A Wivenhoe "landmark" the Cap Pilar

The Cap Pilar

John Collins (Nottage)

The Cap Pilar being towed to the West Quay before the intended repairs
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Adrian Seligman's barquentine Cap Pilar laid up at Wivenhoe
Nottage Maritime Institute
The burnt out remains of the Cap Pilar in Wivenhoe Dry Dock before it was filled in. This photo was taken by John Donnelly, a former crew member.
Nottage Maritime Institute 02780a

Adrian Seligman’s yacht the Cap Pilar had been laid up at Wivenhoe during the war.  In 1939 she was at Brightlingsea for Aldous to carry out repairs and alterations, but this work was cancelled because of the outbreak of war and she was moved to make way for the new Naval base.

Built by G. Gautier at St. Malo in 1911 the Cap Pilar was a wood built barquentine of 279grt. She had been made famous as the subject of the book of the owner’s round the world cruise “The Voyage of the Cap Pilar”.

Acquired by the Palestine Maritime League in 1946, the Cap Pilar was to have been restored as a youth sail training ship in Wivenhoe dry dock, but money for the project was apparently not forthcoming and the decaying vessel was instead partly scrapped, the unsaleable material being burnt and the ashes left there.  It has been suggested that the vessel was in reality intended as a training ship for the embryo Israeli Navy and for this reason completion of the conversion was blocked by the Foreign Office until she was in any case too decayed for there to be any chance of her ever being made seaworthy.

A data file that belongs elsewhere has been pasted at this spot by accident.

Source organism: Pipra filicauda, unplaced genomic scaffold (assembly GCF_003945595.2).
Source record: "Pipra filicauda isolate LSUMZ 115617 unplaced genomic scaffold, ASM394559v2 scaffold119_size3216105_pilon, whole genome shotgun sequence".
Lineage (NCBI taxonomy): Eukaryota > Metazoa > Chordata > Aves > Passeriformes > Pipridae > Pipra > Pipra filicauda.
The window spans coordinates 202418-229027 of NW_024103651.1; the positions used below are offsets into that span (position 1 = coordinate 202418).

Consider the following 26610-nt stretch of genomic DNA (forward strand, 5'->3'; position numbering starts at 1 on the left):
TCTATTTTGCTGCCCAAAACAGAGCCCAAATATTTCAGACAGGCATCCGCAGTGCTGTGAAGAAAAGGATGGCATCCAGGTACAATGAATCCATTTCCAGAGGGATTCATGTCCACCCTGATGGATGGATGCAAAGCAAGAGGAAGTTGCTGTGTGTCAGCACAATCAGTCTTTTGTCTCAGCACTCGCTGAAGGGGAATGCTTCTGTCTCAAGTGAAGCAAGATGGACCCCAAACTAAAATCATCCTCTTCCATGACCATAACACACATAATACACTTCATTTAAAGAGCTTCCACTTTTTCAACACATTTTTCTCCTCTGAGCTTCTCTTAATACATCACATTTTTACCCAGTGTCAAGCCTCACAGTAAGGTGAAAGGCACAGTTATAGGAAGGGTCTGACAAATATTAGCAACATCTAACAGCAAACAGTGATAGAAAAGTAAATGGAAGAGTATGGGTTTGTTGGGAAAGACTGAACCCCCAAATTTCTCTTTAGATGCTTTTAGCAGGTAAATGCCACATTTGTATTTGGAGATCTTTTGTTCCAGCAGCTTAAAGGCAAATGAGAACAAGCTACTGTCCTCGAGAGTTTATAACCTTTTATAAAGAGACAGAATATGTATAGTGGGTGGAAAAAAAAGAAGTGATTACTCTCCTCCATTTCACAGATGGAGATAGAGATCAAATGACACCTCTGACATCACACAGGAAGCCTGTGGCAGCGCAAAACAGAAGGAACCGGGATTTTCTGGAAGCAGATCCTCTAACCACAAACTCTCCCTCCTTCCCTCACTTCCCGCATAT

However, before her final demise, she was an interesting sight on the Wivenhoe scene.  Rotten and dilapidated, with signs saying “DANGER KEEP OFF,” blocks and other bit falling down from time to time as the decayed rigging gave way, she nevertheless seemed like a ghost from the past to be gazed at with some sense of wonder.

See also Cap Pilar.

This page was added on 22/03/2015.

Comments about this page

  • My late father’s cousin, Alan Burgess was also on this voyage with Adrian Seligman, and from it, wrote the book “No Risks, No Romance”, which I’m currently reading with great interest, being an ex-matelot myself. As a boy, I remembering my dad telling me about his cousin Alan, signing up for the voyage, although it seems he left the ship at New Zealand, taking a differnt path. Although her end was less than dignified, it’s wonderful being able to see the photographs here, of this once fine sailing ship.

    By John Prior (15/12/2021)
  • Greetings. My name is Mark Batterbury, son of George Batterbury, navigator on the Cap Pilar. My late aunt Jane and my cousin Jessica you will have heard of. I welcome hearing from you. My father was a wonderful man, a great role model, and i miss him. with best wishes, mark

    By Mark Batterbury (15/07/2020)
  • I am the nephew of John Donnelly, who was the Boatswain and crew member of the Cap Pilar. Indeed also he not only took numerous photos on the voyage but also composed the poem “O.K. Boys! Lets Go!” for the voyage which is included in Adrian Seligman’s excellent book entitled “The Voyage of The Cap Pilar”, of which I have an edition. Very sadly I have the memory of seeing the wreck of the vessel when I stayed with John Donnelly and his family in Wivenhoe in 1955 shortly after my Father Brian Donnelly had died who was John Donnelly’s younger brother.

    By David Brian Donnelly (02/07/2020)
  • Dear David
    Thank you for this contribution to our website.
    Peter Hill, Chairman, Wivenhoe History Group

    By Peter Hill (06/07/2020)
  • I am the daughter of Don Alexander (deceased) of Auckland New Zealand who joined the Cap Pilar in 1938 on its round the world voyage.
    He actually appeared in a British wartime film “Western Approaches” complete with Kiwi accent which appears on T.V. from time to time.
    War broke out while he was in England so he joined the Merchant Navy and survived.

    By Pauline Alexander (27/11/2019)
  • Such a sad end to a lovely old vessel. I have read the book several times and every time I read it I find something different. I was born too late; I went to sea in 1966, trawling out of Lowestoft for 3 years and then went coasting for another 4 years and loved every day I was at sea.

    By mandy vicky rigley (28/05/2018)

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